Miner’s interest is primarily in his socially engaged art practice of building lowrider bicycles with Indigenous youth (the MacKenzie Art Gallery brought Miner to Regina for one of these projects in 2016). Those projects, he writes, constitute a collective confrontation with colonial power structures: by building lower bicycles with Indigenous youth, “we upheld Indigenous sovereignty in a profound way: we worked collectively and, in turn, built community” (5). These bikes, he continues, “materialized Indigenous knowledge in the present,” by combining “ancestral knowledge with contemporary technologies, concretizing Indigenous culture in the guise of lowrider bicycles” (6). 

Miner mentions lowrider cars only a couple of times in the book. But lowriding functions metaphorically in Creating Aztlán, I think, through the creation of the nexus of lowriding/migration/slowness as an Indigenous ontology and methodology. “Although created sometime in the late twentieth century, decades after lowrider cars,” Miner writes,

lowrider bicycles are the epitome of contemporary Indigenous movement. They are simple machines with two wheels. The wheels must be kept moving if the bike is to remain upright. Constant rotations of the wheels keep the rider in a stable and mobile position. When the wheels stop rotating, the bike becomes static and the rider will eventually fall to the ground. This could be read as an Indigenous story about the need to maintain equilibrium in the world. Unlike the desire of a traditional cyclist, whose hope it is to move as quickly as possible, the lowrider’s only goal is to move as slowly and as intentionally as viable. Lowriding is about moving through space, while being cognizant of the journey and migration itself. (23-24)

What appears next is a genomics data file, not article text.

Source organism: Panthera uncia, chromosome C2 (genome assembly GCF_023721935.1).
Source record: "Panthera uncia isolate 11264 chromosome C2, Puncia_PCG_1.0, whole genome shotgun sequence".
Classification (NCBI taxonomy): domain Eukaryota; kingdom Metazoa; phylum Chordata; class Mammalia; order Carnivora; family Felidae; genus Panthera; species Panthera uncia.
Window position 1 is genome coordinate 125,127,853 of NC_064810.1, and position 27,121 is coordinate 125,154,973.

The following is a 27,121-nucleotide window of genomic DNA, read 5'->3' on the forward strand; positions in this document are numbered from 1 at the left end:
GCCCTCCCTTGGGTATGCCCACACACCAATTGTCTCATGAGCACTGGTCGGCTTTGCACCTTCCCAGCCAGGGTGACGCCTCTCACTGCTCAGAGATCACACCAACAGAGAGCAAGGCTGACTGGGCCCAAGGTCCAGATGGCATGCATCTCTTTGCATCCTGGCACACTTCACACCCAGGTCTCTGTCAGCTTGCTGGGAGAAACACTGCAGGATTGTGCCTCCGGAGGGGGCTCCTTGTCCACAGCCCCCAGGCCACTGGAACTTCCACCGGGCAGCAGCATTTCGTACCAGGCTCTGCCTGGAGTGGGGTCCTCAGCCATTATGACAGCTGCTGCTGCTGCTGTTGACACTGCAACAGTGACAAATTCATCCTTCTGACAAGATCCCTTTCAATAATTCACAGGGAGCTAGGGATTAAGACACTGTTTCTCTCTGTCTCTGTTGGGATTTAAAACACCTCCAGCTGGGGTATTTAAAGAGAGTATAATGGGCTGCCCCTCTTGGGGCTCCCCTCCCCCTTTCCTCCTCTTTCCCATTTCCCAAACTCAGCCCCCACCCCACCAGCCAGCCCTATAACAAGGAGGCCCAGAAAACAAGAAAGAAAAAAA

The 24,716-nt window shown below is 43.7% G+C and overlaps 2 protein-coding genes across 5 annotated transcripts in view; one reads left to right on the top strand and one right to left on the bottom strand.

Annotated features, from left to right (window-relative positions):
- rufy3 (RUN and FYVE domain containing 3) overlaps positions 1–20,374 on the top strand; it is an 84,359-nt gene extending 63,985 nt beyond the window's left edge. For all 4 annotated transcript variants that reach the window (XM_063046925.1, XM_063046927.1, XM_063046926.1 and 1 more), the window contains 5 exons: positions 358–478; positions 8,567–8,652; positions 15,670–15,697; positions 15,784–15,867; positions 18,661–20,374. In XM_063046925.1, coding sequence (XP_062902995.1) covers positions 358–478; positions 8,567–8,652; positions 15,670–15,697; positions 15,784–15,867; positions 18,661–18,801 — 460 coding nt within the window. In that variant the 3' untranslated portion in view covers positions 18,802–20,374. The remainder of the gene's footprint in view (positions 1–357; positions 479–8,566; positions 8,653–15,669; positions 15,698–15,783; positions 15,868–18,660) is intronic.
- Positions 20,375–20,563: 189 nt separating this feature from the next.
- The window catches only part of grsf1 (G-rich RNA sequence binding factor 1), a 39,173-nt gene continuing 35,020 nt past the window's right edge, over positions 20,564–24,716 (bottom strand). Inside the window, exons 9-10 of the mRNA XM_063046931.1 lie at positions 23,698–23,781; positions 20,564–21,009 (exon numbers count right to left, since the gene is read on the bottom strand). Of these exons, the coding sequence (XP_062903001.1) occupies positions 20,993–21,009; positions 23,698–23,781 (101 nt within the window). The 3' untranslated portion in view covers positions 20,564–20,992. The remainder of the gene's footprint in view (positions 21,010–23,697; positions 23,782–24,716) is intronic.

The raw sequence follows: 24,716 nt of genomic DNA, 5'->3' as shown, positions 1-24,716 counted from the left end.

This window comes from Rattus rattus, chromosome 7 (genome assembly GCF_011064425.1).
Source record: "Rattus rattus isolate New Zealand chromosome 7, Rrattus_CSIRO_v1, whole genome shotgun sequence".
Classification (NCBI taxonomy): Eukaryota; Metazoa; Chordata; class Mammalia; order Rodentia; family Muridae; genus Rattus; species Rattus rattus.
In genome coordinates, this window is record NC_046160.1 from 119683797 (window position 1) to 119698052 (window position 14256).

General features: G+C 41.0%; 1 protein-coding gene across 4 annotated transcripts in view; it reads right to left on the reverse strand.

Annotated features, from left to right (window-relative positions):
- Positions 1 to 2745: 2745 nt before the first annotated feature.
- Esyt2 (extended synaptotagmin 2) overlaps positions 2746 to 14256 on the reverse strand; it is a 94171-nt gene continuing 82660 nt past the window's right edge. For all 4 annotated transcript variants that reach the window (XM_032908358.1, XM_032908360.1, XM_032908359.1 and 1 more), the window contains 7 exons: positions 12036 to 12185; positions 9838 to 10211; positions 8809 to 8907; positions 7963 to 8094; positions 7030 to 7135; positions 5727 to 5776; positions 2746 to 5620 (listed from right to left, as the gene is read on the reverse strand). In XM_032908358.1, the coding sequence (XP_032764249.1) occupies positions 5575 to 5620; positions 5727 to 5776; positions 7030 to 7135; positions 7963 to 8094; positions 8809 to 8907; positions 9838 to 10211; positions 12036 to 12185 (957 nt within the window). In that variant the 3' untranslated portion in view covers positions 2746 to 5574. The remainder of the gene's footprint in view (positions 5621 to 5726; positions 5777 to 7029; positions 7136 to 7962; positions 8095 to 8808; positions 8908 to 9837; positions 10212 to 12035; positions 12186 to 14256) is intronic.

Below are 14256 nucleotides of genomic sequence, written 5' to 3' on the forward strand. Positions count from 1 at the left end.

I’m not sure how his description of how a lowrider bicycle remains upright differs fundamentally from the way an ordinary bicycle works, except that the goal with a lowrider bicycle is apparently “to move as slowly and as intentionally” as possible—an intentionality that is apparently self-reflexive and that conflates the specific journey with the broader experience of migration. Such journeys or migrations are apparently circular, in both time and space, and related to story as a way for Indigenous peoples to “slowly and intimately relate to one another” (88). Later, Miner writes, “lowriding is about slow movement, in which the lowriders themselves get to know the space and move through it in intentional ways” (115); here, slowness is an essential part of coming to know the space through which the rider is moving.